IH: Did you and Vincent [Cassel] create a weird symbiotic relationship based on his role and your approach to directing?
DA: I cast someone who looked a lot like me. No, I don't know. I wish I could be as manipulative as his character in the film. I think I'm really way, way too direct, and I've actually scared away a lot of A-List actors. In fact, Natalie Portman is the first A-List actor I've worked with in my career. Everyone else sort of went, "You want me to do what, for how long, for how little money?" And then they walk away. So I've lost a lot of movie stars along the way, and I think a more manipulative director would be like, "Oh, it's not going to be that hard. Come in and we'll have fun," but I think that's when wars start. It's like, "You told me there would be sushi on set everyday..." So I'm a little bit too direct, too straightforward, I think.
IH: Can you talk a little about The Red Shoes and how it influenced you?
DA: The one thing about that is that it was a really hard film to make. There was really no money for the film, and we had to push a lot of times, and I only found out recently that the person who suffered the most from pushing, I actually don't mind pushing because it means that I get an extra two or three weeks to get my shit together, but I found out that Natalie would just be screaming to our mutual friend, the manager, that she had to live on carrots and almonds for another three weeks and what was she going to do? So she was the one who suffered the most from not eating. But I actually wasn't aware of The Red Shoes. I mean, I had heard of The Red Shoes, but I didn't see it, and then [Martin] Scorsese did the restoration a few years ago, and then I was like, "You know what? I better go and see it." It's a masterpiece--an unbelievable film, and I saw that there were similarities in the story, but I think that's because we both went back to ballet and pulled from ballet the different characters and stuff. So we ended up in similar places, but I wasn't really influenced by it, and I really didn't ever try to be influenced by it because it's such a masterpiece, and the dance sequences--they weren't doing visual effects like that for 20 years, they were so ahead of their time. So I just sort of kept it in the back and said, "Look, we just sort of dress it. I forget the year, but it's a long time ago, and most people may not know about it," but unfortunately they do.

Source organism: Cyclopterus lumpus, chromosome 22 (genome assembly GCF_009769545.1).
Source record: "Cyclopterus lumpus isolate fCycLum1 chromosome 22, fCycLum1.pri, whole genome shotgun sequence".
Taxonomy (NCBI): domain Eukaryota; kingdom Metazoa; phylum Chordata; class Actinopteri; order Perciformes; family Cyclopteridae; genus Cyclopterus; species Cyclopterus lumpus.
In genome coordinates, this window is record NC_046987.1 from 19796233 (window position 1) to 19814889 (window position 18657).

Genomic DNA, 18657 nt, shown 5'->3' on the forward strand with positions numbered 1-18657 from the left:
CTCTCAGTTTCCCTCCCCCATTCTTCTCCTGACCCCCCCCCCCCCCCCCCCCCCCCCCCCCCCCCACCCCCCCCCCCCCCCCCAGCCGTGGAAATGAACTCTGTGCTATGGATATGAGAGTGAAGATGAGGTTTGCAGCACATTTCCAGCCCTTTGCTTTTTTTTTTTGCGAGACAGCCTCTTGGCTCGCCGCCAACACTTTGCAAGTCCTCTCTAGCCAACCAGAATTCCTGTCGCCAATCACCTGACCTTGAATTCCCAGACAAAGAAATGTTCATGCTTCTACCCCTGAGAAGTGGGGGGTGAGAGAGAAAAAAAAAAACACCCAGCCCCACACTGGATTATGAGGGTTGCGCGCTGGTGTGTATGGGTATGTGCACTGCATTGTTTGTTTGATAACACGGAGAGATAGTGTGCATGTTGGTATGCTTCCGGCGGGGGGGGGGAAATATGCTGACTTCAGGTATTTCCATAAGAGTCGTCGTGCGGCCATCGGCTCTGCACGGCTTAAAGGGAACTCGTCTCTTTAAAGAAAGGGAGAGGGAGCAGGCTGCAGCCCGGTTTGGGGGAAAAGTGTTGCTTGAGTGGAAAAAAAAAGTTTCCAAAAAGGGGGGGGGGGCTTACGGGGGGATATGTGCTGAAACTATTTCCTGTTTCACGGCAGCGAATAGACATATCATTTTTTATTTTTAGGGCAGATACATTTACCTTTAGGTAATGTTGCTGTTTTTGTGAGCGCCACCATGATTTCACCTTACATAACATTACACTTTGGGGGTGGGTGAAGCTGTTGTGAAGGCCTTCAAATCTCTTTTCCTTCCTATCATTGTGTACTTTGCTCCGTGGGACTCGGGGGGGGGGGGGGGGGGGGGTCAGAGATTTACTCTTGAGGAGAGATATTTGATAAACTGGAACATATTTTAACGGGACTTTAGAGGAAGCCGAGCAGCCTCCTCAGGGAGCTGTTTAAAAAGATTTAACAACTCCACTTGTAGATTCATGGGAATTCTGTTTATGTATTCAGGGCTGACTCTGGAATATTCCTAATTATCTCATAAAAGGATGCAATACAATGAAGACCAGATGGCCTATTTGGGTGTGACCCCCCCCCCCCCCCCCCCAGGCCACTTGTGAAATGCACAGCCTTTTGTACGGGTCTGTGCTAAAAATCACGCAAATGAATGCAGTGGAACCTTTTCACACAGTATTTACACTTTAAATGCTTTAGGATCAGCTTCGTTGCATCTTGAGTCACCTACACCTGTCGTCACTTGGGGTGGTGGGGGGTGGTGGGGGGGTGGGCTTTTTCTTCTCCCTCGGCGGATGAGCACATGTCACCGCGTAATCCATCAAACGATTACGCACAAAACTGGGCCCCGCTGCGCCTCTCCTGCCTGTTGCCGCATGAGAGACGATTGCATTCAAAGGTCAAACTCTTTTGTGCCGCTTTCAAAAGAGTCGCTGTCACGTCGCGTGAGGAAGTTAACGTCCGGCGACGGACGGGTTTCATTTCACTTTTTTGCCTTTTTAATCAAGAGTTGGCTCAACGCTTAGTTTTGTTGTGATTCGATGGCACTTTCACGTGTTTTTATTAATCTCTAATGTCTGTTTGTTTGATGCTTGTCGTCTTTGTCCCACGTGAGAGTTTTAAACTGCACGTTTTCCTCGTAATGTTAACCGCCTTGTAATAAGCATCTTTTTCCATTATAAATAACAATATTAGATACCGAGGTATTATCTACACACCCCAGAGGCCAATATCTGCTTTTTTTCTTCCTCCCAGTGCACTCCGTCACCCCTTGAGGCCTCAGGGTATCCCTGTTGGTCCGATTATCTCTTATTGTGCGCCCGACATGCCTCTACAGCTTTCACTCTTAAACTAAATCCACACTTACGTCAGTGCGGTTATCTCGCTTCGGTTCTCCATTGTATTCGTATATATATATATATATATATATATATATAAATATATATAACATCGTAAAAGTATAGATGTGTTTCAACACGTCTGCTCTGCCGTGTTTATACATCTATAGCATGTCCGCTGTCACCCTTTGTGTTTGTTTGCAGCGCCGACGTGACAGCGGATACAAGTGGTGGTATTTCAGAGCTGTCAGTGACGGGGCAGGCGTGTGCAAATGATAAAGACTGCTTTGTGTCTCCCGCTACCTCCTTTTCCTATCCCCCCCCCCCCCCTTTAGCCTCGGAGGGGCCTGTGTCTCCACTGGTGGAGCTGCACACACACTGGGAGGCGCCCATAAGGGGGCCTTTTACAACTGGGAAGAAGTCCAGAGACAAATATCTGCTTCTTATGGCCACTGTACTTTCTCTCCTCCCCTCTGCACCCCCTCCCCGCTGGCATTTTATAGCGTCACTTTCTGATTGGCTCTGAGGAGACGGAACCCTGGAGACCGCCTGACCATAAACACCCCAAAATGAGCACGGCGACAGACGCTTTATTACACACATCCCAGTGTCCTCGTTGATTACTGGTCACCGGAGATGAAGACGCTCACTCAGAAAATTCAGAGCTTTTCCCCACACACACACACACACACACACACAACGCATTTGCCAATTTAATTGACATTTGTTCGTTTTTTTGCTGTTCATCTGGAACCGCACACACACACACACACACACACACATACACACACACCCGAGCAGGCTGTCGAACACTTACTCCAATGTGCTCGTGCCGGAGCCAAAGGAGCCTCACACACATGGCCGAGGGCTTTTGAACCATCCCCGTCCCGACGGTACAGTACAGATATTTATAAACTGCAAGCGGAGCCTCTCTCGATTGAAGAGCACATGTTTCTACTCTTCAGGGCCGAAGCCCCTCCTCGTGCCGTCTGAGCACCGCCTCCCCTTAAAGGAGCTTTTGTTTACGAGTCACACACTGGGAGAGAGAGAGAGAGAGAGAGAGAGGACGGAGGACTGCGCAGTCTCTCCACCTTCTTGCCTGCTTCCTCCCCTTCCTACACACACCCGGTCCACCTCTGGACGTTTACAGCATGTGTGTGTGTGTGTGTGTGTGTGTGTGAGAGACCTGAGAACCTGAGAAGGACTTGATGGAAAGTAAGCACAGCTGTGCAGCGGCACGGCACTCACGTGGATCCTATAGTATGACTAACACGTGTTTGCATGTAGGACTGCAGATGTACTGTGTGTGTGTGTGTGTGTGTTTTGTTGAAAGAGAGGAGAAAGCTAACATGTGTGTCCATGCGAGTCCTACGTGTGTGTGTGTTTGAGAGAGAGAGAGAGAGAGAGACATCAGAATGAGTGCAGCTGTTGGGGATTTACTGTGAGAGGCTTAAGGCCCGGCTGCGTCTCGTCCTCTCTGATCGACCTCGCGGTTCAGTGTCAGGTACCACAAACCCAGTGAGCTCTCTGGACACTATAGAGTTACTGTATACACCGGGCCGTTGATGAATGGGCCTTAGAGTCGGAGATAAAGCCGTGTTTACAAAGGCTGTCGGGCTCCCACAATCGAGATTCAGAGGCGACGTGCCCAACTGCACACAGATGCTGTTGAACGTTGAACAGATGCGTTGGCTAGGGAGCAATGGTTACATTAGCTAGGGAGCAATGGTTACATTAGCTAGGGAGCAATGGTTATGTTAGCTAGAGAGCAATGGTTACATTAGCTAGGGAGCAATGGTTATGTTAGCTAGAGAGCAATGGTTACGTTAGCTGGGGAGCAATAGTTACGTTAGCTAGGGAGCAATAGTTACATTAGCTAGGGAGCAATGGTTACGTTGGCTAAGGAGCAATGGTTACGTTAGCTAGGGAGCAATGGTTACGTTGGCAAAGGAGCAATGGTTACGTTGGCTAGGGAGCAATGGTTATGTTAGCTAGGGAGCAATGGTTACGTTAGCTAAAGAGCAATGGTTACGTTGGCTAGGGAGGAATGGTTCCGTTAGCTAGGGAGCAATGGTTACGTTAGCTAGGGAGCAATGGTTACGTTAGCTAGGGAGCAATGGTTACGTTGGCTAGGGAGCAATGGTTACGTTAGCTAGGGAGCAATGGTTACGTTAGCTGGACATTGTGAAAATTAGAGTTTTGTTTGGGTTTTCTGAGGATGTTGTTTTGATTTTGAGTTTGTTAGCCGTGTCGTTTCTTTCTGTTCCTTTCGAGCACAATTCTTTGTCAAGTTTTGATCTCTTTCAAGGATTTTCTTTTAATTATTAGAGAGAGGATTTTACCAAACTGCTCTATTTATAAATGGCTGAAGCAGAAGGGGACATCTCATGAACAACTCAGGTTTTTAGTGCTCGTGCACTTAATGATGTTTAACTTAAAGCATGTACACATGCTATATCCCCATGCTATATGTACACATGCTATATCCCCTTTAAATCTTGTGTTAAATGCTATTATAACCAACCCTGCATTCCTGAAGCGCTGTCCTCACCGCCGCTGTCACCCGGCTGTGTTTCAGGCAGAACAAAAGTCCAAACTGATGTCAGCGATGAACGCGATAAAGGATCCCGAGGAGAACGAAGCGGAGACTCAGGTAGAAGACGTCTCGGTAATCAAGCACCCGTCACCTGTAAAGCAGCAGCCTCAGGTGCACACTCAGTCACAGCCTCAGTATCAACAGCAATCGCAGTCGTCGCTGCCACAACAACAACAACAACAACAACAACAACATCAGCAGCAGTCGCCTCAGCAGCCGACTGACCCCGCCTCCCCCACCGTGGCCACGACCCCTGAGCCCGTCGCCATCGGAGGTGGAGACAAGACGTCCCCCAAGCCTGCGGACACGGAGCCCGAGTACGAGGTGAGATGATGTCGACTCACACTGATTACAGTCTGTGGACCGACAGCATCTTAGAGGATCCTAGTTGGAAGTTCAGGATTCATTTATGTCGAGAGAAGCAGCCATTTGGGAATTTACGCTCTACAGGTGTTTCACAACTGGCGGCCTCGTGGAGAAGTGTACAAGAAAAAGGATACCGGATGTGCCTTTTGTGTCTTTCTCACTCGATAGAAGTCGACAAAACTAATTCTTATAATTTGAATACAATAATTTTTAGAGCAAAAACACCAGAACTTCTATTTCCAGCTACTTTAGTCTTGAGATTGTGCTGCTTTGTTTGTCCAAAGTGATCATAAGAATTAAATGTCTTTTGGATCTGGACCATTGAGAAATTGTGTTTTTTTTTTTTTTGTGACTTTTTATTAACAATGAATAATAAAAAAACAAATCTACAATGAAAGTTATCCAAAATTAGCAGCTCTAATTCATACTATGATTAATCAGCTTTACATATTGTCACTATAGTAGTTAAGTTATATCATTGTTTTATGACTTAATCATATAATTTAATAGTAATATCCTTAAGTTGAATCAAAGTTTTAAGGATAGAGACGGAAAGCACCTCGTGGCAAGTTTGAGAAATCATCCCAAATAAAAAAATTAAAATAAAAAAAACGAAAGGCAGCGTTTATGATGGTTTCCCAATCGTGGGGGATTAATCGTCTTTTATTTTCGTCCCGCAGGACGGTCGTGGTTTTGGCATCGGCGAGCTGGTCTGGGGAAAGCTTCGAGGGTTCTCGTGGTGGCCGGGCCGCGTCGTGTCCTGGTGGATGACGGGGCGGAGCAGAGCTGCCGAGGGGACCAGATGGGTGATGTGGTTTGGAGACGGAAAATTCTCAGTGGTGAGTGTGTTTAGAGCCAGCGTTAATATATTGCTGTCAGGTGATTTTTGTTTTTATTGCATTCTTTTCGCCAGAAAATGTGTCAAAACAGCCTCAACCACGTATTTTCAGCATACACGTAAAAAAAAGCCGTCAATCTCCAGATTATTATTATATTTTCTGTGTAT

IH: Barbara Hershey talked about mimicking Natalie's look. Can you talk about that?
DA: That was great. She came in and she was like, "What do you think?" I said, "What happened?" She painted out the curve here to match the eyebrows because Natalie has those great, iconic eyebrows.
IH: Did you feel like Natalie's character was of a Russian decent?